This report will deliver the results of the publisher's 2009 research on Integrated Voice Response (IVR) technology deployments. The Ascent Group has been conducting multi-industry research into IVR utilization and best practices since 1994.
The Ascent Group conducted research during the third and fourth quarter of 2009 to better understand how different companies and industries are utilizing IVR technology to improve service delivery and customer satisfaction and reduce operating costs. The publisher asked companies to share IVR strategies and experiences to identify the practices that lead to higher customer usage, acceptance, and satisfaction. They also asked companies to provide their plans moving forward as well as lessons learned along the way.
This report will profile research participants in a case study format, sharing current IVR practices, lessons learned, challenges overcome, plans for the future, and business practices that have led to improved IVR performance. In addition, the report provides detailed results and analysis from the survey itself and detail "best practices" demonstrated by the report's participants.
The report will also profile the IVR technology in place within these companies, provides an analysis of IVR strategies and approaches, including deployment drivers, IVR objectives, IVR measurement techniques, system features, and promotional campaigns. Finally, the report explores the successes achieved as a result of IVR deployment.
Key Topics Covered: List of Report Analysis & Graph Exhibits IVR Findings & Trends Recommendations for Improvement Innovative or Winning Strategies List of Participants Call centers per Company Hours of operation Countries represented Industries represented Total inbound calls Total outbound calls Percent outbound/inbound calls Agents per Center IVR handled calls (% of inbound) IVR utilization by industry Average span of control (reps per supv) Abandoned Calls Opt Out Rates Opt Out Rates by Industry IVR Self-Service Offerings Number of Menu Items Opt Out Offered on Main Menu? IVR Vendors Represented IVR System Maturity IVR System Maturity by Industry IVR System Configuration Drivers of IVR Implementation IVR Deployment Strategies Use of Speech Recognition Use of CTI (News - Alert) Use of Wait Time Announcements Use of Queue Announcements Measures of IVR Success Measure IVR Customer Satisfaction? Promote IVR Usage to Customers Encourage Agents to Promote IVR Use Use of Call Monitoring for IVR Interaction IVR Reliability Testing Benefits IVR- Handled Calls Equivalent FTEs Lessons Learned Top 5 IVR Challenges Plans for Improvement For more information and a sample executive summary from IVR Improvement Strategies 2008 please visit.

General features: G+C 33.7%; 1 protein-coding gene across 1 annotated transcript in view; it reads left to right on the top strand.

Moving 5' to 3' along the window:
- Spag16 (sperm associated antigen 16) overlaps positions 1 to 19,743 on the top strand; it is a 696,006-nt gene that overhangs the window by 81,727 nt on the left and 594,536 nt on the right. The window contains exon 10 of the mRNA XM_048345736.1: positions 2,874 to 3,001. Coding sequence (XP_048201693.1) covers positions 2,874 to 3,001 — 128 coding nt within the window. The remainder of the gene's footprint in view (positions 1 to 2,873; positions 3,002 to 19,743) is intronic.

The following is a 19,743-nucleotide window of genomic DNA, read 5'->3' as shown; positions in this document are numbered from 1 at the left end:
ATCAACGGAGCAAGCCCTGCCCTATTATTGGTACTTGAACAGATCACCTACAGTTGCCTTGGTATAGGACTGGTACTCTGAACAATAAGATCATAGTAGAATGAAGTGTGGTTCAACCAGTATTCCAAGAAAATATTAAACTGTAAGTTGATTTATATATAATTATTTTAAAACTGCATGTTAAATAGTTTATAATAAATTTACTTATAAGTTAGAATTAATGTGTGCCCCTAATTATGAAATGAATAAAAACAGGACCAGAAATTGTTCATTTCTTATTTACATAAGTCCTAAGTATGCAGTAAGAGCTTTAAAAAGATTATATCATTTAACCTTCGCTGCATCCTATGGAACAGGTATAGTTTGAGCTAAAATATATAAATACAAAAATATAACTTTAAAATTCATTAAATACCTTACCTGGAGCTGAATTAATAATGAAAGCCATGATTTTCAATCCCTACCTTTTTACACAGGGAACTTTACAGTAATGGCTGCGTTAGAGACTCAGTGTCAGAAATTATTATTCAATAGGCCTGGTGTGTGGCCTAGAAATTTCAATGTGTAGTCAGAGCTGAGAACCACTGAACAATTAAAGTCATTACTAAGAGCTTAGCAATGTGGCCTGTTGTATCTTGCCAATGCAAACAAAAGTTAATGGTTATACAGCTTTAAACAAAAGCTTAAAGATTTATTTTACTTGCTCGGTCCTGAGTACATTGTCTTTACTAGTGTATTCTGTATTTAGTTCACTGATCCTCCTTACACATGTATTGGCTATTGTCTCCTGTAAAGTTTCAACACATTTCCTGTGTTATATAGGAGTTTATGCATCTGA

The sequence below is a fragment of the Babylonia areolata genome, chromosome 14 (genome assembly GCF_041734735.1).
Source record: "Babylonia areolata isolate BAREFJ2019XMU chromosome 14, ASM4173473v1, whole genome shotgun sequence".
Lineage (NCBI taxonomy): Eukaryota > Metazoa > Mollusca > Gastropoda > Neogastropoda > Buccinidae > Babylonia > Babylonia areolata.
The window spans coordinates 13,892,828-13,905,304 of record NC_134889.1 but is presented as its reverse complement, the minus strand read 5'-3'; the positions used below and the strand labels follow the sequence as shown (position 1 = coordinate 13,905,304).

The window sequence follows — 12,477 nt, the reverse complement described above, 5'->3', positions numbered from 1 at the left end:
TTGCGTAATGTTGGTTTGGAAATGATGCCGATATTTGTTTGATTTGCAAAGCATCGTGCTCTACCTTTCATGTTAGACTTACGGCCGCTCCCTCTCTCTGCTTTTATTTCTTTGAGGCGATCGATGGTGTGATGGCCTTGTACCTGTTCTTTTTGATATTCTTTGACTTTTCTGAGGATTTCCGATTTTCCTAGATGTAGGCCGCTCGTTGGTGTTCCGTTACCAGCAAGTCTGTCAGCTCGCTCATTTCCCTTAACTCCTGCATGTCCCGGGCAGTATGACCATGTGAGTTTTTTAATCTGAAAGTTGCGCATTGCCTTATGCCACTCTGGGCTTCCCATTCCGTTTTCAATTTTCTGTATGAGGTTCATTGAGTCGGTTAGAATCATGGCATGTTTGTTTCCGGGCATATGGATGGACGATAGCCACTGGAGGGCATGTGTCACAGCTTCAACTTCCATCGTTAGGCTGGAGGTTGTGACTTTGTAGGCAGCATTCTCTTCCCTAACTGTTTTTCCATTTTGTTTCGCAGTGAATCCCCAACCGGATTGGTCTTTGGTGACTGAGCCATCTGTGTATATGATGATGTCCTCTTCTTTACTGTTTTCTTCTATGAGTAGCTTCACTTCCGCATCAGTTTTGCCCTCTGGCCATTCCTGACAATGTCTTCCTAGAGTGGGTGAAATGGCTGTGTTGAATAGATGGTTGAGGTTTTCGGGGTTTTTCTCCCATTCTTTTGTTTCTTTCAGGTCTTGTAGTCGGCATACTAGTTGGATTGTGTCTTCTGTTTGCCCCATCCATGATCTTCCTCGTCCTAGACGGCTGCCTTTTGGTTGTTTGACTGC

Future of IVR
I think the answer depends on the economy. In countries like US, Korea, Japan etc. where access to personal computers/broadband etc. is fairly high, IVR will usually die out. This is because for issues where self-help is a legitimate option is better solved through a visual online interface where going back and forth through various options is fairly easy. No matter how simple you try to make your IVR interface there is always a navigational challenge. There is also a challenge with regards to how much and how detailed you can provide information before the customer get lost or confused. In these environments when a customer calls, it is usually because they have a problem and sooner you can get them to a real person who solves their problem - lower the cost for the service provider and higher the satisfaction for the customer. In less developed economies where access to phones is now widespread and access to computers still very limited, IVRs will remain relevant for a long time.